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The Lost Heiress (Ladies of the Manor)
Roseanna M. White
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America's First Daughter by Stephanie Dray

America's First Daughter: A Novel - Stephanie Dray, Laura Croghan Kamoie

America's First Daughter is one of the best books I've ever read and now holds the title as my favorite book of 2016. Splendid read from start to finish. Historical fiction at it's finest. I REALLY loved this book and I could gush all day and night but then I would waste your time when you should be reading this instead. GO! Visit your library or any bookseller. This is a must-read, especially if you are a fan of historical fiction. Five glorious stars!!



The story begins at the end of Jefferson's long and distinguished life. Each chapter begins with actual correspondence from/or to Thomas Jefferson. His daughter, Martha "Patsy" Jefferson Randolph, is preparing her father's papers, documents, and personal correspondence for publication. Patsy and her father shared a close, loving relationship. Patsy spent the majority of her life by her father's side, his fierce and loyal supporter, and she will do as she must to protect her father's legacy and reputation. Shortly after Jefferson dies at Monticello, Patsy spends most of her days sorting through the many papers her father has entrusted to her. As she reads and sorts, there are those papers that bring back memories and as Patsy reflects upon each we are allowed a glimpse of life at Monticello, coming of age in Paris, the Presidency, and Jefferson's twilight years. Patsy must then decide which of her father's documents she wants to share. Reputation is everything and Patsy chooses to burn that which would shed a negative light on Jefferson and her family. Is it here that Sally Hemings is erased from history? Did Sally and Jefferson have children together? What is the truth of the scandal at the Bizarre plantation belonging to the Randolph family?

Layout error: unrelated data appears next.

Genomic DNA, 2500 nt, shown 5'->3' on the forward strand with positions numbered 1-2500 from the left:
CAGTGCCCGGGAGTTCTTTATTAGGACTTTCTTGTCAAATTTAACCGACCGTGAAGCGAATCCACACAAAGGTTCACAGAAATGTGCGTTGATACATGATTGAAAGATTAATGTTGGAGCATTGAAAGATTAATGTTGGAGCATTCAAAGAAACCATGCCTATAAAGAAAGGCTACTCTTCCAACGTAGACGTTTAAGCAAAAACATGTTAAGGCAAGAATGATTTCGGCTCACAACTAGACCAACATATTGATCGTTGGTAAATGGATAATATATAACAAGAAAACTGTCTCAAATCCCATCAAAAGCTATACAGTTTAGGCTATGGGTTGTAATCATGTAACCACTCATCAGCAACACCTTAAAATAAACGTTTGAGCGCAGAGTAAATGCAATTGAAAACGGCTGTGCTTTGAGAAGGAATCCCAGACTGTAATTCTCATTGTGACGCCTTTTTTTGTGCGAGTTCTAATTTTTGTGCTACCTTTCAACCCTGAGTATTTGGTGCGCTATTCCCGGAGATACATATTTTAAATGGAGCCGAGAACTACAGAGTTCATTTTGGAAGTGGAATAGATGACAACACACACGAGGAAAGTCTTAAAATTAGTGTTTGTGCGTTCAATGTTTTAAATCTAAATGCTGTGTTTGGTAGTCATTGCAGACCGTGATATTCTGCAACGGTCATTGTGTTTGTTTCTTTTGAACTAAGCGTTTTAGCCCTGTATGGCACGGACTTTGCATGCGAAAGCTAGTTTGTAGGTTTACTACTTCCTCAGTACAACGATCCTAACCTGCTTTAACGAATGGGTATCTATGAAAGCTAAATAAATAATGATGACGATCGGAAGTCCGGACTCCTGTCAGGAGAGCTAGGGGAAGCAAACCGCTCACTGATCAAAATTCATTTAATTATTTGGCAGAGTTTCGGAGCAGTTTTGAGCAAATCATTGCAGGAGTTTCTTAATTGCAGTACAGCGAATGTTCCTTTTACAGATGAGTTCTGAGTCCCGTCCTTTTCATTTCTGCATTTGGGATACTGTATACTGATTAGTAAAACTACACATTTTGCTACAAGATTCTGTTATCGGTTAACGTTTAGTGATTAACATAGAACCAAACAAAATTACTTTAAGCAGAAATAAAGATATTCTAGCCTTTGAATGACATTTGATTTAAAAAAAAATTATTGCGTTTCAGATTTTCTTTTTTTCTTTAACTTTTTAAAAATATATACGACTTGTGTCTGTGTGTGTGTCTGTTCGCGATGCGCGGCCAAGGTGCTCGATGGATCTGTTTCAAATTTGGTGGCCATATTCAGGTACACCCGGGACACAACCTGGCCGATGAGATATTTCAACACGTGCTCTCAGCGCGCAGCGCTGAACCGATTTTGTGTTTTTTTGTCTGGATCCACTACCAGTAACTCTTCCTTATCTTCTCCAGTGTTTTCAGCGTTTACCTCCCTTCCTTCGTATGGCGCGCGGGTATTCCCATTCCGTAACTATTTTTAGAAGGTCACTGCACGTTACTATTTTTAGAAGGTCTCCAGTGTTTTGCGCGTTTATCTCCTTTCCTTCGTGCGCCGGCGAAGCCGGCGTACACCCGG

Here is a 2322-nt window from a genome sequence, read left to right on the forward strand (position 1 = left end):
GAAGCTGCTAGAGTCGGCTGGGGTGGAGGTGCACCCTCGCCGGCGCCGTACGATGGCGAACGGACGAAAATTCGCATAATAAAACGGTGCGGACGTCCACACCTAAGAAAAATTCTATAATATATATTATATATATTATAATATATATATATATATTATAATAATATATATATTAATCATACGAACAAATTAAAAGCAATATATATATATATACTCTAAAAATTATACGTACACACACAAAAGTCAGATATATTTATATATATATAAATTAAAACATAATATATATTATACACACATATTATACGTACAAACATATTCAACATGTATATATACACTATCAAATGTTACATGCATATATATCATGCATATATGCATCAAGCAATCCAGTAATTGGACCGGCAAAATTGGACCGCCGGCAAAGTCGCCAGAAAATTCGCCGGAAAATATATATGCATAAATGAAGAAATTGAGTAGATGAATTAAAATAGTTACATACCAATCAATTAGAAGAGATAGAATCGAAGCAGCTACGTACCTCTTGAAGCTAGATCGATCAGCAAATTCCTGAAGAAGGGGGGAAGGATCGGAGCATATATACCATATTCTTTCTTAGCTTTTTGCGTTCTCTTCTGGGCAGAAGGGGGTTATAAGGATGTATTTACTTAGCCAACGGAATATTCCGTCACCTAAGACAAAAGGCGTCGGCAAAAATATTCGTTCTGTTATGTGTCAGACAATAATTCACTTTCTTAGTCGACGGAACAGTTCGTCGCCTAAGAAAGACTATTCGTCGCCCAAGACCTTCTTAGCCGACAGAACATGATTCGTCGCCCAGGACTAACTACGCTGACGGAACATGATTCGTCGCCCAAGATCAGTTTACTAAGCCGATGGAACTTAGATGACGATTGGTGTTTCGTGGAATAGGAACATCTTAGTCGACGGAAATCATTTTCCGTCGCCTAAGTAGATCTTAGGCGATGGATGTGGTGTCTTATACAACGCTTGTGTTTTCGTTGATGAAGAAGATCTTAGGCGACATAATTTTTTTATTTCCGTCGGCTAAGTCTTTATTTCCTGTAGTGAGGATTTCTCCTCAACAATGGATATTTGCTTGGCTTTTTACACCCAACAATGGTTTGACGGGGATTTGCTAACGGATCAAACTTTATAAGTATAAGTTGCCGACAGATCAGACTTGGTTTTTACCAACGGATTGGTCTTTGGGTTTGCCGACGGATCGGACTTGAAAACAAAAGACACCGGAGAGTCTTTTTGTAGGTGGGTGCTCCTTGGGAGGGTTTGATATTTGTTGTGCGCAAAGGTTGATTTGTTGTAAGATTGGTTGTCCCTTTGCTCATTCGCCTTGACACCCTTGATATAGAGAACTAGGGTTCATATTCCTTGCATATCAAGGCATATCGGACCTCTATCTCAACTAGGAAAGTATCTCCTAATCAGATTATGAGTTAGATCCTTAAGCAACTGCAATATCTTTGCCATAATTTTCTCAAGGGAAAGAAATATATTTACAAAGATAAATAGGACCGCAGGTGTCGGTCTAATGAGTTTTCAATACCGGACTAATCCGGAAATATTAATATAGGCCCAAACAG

Now, for those of you that don't fully comprehend historical fiction and get easily offended when details are not historically accurate, the author(s) took certain liberties here. Please understand that, although based on history, much of the story is fictional and many details are added for drama and entertainment. I feel I must say this because I read so many reviews written by readers that just don't get the concept of historical fiction and end up slamming a book negatively because of inaccuracies. Comments like, "I just can't read anymore. Have to stop now because the dialect used didn't exist in the year of 1789." Or "Can't stomach another moment of this book because the author confused the dates. And that never happened!" WHAT?! You do realize it's called HISTORICAL FICTION, right?! ~sigh~ Anyway, as I mentioned in some of my updates as I was reading this book, Dray did a phenomenal job researching what must have been an endless amount of information. Jefferson was an astute and consummate journaler and it is said that biographers can find notes on every day of Jefferson's adult life. Every. Single. Day. For those like me, if you're intersted in further knowledge about Jefferson and Martha, more resources can be found at




**I received an ARC from a Goodreads giveaway sponsored by William Morrow